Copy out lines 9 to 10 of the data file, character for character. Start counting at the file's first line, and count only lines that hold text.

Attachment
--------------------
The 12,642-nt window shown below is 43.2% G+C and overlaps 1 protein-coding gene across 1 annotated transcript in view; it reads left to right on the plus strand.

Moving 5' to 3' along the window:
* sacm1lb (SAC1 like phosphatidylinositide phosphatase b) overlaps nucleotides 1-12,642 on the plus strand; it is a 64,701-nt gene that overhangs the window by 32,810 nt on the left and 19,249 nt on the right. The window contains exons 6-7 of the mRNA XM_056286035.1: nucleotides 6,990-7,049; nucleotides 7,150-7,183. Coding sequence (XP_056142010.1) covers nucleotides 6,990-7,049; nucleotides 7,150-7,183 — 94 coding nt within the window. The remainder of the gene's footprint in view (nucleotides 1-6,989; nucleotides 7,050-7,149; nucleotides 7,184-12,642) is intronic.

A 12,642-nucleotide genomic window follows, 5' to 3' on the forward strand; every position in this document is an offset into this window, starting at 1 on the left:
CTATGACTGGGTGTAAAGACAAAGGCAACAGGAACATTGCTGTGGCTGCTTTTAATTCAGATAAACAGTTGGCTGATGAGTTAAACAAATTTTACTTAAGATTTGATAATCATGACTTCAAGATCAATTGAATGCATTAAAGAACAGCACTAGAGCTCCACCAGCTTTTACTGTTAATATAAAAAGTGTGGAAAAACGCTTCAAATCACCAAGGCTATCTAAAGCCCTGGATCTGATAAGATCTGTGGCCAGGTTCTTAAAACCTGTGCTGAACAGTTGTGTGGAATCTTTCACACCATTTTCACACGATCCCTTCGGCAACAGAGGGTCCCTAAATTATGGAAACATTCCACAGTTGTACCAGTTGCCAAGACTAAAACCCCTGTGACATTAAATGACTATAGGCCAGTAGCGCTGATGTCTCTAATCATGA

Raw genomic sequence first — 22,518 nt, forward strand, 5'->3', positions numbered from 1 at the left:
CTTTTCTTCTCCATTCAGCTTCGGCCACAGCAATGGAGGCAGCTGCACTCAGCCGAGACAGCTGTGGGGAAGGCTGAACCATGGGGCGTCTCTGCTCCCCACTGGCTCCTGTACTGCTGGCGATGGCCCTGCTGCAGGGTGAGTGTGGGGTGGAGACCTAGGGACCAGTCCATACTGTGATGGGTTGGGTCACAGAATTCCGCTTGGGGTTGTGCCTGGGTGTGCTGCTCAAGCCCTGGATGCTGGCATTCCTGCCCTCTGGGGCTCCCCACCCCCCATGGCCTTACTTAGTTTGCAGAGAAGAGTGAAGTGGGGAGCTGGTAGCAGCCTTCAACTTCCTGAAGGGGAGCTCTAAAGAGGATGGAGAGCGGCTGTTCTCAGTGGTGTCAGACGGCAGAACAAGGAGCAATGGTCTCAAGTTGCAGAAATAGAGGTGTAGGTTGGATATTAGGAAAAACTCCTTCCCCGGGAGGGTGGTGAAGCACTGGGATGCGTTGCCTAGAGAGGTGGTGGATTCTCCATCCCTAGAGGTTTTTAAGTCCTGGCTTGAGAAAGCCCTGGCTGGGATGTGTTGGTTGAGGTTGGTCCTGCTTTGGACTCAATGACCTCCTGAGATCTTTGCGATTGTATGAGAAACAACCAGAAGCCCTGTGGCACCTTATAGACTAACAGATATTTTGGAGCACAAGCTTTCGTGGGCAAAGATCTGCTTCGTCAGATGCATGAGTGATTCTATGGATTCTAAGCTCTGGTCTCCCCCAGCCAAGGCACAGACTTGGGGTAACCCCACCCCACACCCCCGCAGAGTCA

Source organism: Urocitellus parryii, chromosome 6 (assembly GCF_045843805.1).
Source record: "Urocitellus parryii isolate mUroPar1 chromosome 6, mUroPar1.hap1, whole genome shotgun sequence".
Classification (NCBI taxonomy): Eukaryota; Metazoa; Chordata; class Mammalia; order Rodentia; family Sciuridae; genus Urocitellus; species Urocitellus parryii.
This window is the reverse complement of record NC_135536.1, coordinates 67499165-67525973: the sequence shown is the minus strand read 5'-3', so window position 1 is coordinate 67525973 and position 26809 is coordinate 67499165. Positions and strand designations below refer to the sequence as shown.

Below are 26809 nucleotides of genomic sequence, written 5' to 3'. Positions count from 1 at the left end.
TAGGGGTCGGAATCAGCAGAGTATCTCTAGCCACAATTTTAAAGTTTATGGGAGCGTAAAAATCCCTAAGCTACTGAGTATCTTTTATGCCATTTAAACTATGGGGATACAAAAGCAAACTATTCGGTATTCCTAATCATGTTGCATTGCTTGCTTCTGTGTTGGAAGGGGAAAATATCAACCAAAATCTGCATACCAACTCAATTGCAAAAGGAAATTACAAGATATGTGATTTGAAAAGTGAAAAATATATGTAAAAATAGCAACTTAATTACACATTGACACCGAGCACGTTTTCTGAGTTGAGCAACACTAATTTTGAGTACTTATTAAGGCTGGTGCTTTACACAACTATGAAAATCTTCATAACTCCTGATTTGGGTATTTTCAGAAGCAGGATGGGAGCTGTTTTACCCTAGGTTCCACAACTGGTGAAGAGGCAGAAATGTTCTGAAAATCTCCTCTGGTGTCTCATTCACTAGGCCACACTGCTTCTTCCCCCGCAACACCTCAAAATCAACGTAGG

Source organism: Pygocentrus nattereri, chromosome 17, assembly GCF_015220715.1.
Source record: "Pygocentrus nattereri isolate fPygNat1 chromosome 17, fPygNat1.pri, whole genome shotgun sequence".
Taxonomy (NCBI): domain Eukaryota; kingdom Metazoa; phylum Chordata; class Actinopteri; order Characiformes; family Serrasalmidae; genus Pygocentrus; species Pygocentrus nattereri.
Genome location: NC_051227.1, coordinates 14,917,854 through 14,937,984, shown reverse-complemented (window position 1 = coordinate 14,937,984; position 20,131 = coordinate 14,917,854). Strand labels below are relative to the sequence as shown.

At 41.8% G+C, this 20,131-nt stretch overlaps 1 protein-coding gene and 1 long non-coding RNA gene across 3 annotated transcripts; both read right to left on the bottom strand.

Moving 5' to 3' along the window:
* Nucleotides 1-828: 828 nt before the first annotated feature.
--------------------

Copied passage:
Source record: "Urocitellus parryii isolate mUroPar1 chromosome 6, mUroPar1.hap1, whole genome shotgun sequence".
Classification (NCBI taxonomy): Eukaryota; Metazoa; Chordata; class Mammalia; order Rodentia; family Sciuridae; genus Urocitellus; species Urocitellus parryii.